‘Good Afternoon’

I wanted to include this somewhere in my previous post about the trip to Bath today but, it wouldn’t fit.

As I was walking around the perimeter of a playing field, I passed a young (mid-to-late 30s) couple walking with their daughter. The man never spoke a word and I couldn’t make eye contact with any one of them after the initial glance but, as we passed, the woman greeted me with a ‘Good afternoon‘. I responded with an undignified ‘Hi…‘, while trying to awkwardly smile at the ground.

Then, the daughter did the exact same thing as I walked past her (I guess they breed good manners in their family – or, is it true what I’ve heard about people from Bath… ;-)). Again, I uttered nothing more than a discreet ‘Hi…‘, while trying to force a believable smile that only the fallen leaves would see.

She then approached her mother – “He only says hi!“, as if to suggest that she needs a break from her elocution lessons! I didn’t her the mother’s response and I’m not going to place a judgement on them by contemplating anything more. I’ll take it as I first heard it and try to maintain a genuine smile, if only hidden inside the walls of my skull. 🙂

…I’m more concerned by the way in which the woman attempted to greet me, even though I was clearly looking downwards, in the hope of avoiding even the slightest form of confrontation. No-one else even muttered a word to me (apart from the ‘tramp’ who wanted his photo taken)… But, I think we’re all a little bit awkward in those situations. Most people go for a walk to get away from stressful situations.

Come to think of it, why was the little girl off school? I saw another couple of girls playing with their two dogs and mother in another field. Some kids were being walked home from school as I made my way back to the car park but clearly, not all children in Bath were at school today…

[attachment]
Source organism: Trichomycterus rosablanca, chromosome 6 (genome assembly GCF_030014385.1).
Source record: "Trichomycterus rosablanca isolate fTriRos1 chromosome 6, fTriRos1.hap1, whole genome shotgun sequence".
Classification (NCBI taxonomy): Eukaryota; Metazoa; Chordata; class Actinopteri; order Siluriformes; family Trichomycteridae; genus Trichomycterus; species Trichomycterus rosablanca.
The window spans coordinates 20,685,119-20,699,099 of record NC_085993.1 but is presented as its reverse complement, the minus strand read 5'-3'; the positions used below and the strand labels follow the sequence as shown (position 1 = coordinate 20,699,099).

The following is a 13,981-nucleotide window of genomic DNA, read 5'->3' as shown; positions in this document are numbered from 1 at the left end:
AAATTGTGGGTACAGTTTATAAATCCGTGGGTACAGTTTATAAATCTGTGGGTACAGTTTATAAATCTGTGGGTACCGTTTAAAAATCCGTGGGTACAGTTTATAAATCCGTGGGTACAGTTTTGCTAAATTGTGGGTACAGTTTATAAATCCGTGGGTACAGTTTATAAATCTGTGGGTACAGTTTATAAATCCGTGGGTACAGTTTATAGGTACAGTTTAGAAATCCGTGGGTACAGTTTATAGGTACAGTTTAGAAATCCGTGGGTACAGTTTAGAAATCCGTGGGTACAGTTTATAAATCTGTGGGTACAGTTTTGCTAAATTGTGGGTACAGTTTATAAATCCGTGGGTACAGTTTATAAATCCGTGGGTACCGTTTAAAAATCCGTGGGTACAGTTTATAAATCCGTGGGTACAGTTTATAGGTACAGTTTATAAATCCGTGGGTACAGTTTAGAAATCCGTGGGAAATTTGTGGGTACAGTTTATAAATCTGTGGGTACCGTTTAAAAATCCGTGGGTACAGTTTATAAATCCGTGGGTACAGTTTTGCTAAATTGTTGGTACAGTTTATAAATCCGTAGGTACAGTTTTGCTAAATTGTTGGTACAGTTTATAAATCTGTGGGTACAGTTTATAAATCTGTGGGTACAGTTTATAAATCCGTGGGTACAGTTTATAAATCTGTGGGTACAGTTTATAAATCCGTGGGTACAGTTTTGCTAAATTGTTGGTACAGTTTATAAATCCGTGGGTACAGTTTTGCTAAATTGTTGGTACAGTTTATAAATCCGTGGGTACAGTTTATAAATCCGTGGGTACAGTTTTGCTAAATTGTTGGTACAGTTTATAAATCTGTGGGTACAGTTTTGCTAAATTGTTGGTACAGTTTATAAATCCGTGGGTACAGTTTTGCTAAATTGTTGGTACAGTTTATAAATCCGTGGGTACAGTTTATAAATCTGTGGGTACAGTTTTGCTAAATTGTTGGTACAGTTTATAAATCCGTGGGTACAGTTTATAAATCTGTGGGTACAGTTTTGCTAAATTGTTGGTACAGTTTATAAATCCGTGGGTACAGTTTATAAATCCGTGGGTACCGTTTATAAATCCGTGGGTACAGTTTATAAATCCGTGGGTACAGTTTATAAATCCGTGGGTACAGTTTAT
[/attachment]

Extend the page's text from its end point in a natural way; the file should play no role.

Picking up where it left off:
One Word

Through having lived with my own social anxiety for, I reckon, more than fifteen-years now, I’ve more recently developed symptoms of speech impediment, where I have difficulty pronouncing certain words and sentences in certain situations. As far as I can remember, this started back when I got my first job, working face-to-face in a customer service role.

This one man would come in (usually on a Saturday). He was friendly enough and always seemed to recognise me and make note of the fact in a kind way. But, he had this stutter and, when he talked, my reaction was to feel very uncomfortable (being very timid at the time) and unsure of how to act. Of course, I’ve never said anything about it (to anyone) and I helped him on his way.

That feeling and the memory, of each time I’d interacted with this name-less man, it has always stayed strong in my mind. After a while, I even found myself beginning to stammer and stutter and, well, it’s never gone away since then.

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